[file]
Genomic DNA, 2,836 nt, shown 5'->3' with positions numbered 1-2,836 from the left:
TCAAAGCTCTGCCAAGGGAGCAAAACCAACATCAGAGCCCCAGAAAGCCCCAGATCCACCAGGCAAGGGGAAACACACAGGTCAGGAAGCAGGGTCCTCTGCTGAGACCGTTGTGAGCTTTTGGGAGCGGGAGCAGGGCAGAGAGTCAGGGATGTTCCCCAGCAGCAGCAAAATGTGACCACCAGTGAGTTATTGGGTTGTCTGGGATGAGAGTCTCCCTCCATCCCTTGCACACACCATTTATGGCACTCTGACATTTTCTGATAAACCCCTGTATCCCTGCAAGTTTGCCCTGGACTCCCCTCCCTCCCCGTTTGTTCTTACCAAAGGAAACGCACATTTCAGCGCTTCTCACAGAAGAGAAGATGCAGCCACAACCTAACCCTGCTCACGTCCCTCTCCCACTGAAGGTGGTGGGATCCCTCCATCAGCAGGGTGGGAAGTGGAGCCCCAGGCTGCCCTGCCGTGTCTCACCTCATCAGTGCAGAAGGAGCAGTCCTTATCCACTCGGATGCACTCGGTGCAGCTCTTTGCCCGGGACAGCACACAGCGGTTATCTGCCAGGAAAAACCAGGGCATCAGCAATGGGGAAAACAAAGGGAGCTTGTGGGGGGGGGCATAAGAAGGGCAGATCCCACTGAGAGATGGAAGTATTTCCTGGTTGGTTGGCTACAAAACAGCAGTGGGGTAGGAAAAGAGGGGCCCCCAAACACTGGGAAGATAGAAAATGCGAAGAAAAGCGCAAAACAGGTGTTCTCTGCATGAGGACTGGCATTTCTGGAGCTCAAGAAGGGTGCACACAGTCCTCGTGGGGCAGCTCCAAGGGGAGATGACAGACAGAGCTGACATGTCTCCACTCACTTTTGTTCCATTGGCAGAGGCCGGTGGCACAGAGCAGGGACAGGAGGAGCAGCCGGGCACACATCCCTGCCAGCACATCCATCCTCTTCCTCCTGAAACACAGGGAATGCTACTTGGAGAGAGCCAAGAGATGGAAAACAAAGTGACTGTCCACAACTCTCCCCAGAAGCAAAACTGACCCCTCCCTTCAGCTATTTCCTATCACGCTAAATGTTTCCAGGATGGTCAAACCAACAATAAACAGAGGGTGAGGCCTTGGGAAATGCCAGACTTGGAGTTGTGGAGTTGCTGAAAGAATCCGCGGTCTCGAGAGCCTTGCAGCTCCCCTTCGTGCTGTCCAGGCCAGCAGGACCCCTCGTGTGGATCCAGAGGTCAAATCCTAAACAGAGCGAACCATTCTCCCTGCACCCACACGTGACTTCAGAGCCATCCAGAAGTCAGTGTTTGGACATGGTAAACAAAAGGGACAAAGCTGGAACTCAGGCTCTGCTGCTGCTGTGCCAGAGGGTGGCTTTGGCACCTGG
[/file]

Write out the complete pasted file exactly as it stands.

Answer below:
Genomic DNA, 2,836 nt, shown 5'->3' with positions numbered 1-2,836 from the left:
TCAAAGCTCTGCCAAGGGAGCAAAACCAACATCAGAGCCCCAGAAAGCCCCAGATCCACCAGGCAAGGGGAAACACACAGGTCAGGAAGCAGGGTCCTCTGCTGAGACCGTTGTGAGCTTTTGGGAGCGGGAGCAGGGCAGAGAGTCAGGGATGTTCCCCAGCAGCAGCAAAATGTGACCACCAGTGAGTTATTGGGTTGTCTGGGATGAGAGTCTCCCTCCATCCCTTGCACACACCATTTATGGCACTCTGACATTTTCTGATAAACCCCTGTATCCCTGCAAGTTTGCCCTGGACTCCCCTCCCTCCCCGTTTGTTCTTACCAAAGGAAACGCACATTTCAGCGCTTCTCACAGAAGAGAAGATGCAGCCACAACCTAACCCTGCTCACGTCCCTCTCCCACTGAAGGTGGTGGGATCCCTCCATCAGCAGGGTGGGAAGTGGAGCCCCAGGCTGCCCTGCCGTGTCTCACCTCATCAGTGCAGAAGGAGCAGTCCTTATCCACTCGGATGCACTCGGTGCAGCTCTTTGCCCGGGACAGCACACAGCGGTTATCTGCCAGGAAAAACCAGGGCATCAGCAATGGGGAAAACAAAGGGAGCTTGTGGGGGGGGGCATAAGAAGGGCAGATCCCACTGAGAGATGGAAGTATTTCCTGGTTGGTTGGCTACAAAACAGCAGTGGGGTAGGAAAAGAGGGGCCCCCAAACACTGGGAAGATAGAAAATGCGAAGAAAAGCGCAAAACAGGTGTTCTCTGCATGAGGACTGGCATTTCTGGAGCTCAAGAAGGGTGCACACAGTCCTCGTGGGGCAGCTCCAAGGGGAGATGACAGACAGAGCTGACATGTCTCCACTCACTTTTGTTCCATTGGCAGAGGCCGGTGGCACAGAGCAGGGACAGGAGGAGCAGCCGGGCACACATCCCTGCCAGCACATCCATCCTCTTCCTCCTGAAACACAGGGAATGCTACTTGGAGAGAGCCAAGAGATGGAAAACAAAGTGACTGTCCACAACTCTCCCCAGAAGCAAAACTGACCCCTCCCTTCAGCTATTTCCTATCACGCTAAATGTTTCCAGGATGGTCAAACCAACAATAAACAGAGGGTGAGGCCTTGGGAAATGCCAGACTTGGAGTTGTGGAGTTGCTGAAAGAATCCGCGGTCTCGAGAGCCTTGCAGCTCCCCTTCGTGCTGTCCAGGCCAGCAGGACCCCTCGTGTGGATCCAGAGGTCAAATCCTAAACAGAGCGAACCATTCTCCCTGCACCCACACGTGACTTCAGAGCCATCCAGAAGTCAGTGTTTGGACATGGTAAACAAAAGGGACAAAGCTGGAACTCAGGCTCTGCTGCTGCTGTGCCAGAGGGTGGCTTTGGCACCTGG